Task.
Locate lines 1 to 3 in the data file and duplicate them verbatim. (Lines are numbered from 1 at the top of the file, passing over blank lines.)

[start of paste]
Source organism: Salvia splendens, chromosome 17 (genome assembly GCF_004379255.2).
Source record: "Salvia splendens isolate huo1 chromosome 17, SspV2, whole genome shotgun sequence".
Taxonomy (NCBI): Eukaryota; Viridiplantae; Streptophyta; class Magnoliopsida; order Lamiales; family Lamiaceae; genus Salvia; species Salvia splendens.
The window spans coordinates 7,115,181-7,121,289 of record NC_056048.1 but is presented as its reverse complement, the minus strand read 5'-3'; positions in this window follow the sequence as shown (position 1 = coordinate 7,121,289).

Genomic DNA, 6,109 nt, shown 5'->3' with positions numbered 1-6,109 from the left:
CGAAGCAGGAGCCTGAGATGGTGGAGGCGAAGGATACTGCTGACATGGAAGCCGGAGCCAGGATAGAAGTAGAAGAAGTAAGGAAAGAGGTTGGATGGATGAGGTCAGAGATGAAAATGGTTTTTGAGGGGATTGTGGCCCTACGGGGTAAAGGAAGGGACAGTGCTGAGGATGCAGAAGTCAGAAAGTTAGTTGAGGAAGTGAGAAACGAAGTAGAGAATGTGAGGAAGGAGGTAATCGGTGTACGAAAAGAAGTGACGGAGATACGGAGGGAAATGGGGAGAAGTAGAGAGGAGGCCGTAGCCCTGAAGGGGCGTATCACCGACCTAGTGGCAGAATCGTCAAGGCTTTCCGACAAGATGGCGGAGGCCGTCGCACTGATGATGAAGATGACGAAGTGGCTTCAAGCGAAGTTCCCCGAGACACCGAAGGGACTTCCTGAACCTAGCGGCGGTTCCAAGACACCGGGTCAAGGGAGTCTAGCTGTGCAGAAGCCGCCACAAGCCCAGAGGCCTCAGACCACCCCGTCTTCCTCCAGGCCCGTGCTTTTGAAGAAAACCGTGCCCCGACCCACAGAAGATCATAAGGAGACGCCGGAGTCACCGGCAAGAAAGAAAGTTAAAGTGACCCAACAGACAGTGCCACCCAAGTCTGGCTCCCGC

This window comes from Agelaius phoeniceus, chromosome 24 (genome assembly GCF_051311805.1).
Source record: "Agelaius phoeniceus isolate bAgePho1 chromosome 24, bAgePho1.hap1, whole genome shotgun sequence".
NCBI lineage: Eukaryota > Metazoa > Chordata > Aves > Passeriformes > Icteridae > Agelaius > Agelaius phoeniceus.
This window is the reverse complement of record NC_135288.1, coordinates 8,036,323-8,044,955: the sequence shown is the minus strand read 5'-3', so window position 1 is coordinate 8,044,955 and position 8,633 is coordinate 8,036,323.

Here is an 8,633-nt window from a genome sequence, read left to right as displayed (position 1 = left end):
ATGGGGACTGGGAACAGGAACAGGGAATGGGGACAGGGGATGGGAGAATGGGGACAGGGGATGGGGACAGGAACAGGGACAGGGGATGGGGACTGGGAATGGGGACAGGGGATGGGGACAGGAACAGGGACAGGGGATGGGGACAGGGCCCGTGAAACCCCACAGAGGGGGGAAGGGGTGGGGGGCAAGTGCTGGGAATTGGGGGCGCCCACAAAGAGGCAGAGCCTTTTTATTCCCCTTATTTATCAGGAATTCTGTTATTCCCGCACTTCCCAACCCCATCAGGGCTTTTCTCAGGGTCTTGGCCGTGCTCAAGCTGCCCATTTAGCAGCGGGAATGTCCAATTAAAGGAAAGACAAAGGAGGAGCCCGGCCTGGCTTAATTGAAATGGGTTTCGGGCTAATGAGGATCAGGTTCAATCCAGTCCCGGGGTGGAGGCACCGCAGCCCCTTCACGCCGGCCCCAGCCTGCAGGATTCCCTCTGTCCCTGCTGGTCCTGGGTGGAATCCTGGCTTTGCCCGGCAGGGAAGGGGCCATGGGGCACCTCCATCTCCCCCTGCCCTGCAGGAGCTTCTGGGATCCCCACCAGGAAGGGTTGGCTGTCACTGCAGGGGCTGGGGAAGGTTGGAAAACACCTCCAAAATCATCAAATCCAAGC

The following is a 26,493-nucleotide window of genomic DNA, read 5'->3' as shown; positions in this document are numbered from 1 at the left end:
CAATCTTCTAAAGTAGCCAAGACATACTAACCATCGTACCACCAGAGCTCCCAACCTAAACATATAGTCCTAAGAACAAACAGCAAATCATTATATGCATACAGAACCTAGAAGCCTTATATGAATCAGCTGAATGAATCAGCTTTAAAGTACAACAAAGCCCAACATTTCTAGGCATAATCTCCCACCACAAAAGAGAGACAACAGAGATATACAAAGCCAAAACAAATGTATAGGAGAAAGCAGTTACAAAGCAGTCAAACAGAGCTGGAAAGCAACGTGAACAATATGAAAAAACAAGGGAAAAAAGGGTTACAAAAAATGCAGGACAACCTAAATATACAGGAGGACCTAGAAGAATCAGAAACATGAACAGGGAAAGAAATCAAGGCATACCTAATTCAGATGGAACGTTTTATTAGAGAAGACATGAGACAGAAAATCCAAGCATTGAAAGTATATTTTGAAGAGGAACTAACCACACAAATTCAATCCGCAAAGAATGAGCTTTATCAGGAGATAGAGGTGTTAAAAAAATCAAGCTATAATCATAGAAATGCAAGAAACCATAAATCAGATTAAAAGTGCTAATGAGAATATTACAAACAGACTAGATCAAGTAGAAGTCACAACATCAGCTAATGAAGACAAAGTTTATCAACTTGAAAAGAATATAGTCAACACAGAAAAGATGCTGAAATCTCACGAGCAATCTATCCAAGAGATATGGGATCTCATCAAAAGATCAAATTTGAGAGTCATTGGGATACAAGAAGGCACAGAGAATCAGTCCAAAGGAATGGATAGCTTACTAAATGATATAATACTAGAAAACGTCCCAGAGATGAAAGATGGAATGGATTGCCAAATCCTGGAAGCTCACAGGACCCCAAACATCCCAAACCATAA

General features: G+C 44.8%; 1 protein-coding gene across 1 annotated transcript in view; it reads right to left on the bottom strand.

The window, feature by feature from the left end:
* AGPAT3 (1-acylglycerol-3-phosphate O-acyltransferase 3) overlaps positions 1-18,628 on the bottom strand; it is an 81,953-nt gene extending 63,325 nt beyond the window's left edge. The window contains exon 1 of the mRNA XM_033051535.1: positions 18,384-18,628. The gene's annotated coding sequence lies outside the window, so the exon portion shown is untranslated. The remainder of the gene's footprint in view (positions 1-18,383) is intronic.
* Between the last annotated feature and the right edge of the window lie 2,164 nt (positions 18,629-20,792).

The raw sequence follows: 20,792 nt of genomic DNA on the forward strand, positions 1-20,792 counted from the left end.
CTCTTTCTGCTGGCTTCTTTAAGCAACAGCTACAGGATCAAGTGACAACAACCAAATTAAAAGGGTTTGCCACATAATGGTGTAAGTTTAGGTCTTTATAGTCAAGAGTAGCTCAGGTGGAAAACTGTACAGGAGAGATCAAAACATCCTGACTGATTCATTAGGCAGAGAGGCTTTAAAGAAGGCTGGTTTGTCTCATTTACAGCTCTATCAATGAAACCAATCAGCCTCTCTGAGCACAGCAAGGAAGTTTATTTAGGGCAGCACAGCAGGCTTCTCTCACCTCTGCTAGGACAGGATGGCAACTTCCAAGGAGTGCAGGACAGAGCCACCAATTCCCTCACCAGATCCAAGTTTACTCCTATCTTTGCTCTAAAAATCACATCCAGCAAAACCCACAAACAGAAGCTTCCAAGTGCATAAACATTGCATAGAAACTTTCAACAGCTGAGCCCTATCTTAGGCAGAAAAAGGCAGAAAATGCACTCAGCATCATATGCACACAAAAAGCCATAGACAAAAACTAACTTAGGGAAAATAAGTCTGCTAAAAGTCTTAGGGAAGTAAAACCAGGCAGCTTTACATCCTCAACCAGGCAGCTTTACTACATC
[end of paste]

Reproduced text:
Source organism: Salvia splendens, chromosome 17 (genome assembly GCF_004379255.2).
Source record: "Salvia splendens isolate huo1 chromosome 17, SspV2, whole genome shotgun sequence".
Taxonomy (NCBI): Eukaryota; Viridiplantae; Streptophyta; class Magnoliopsida; order Lamiales; family Lamiaceae; genus Salvia; species Salvia splendens.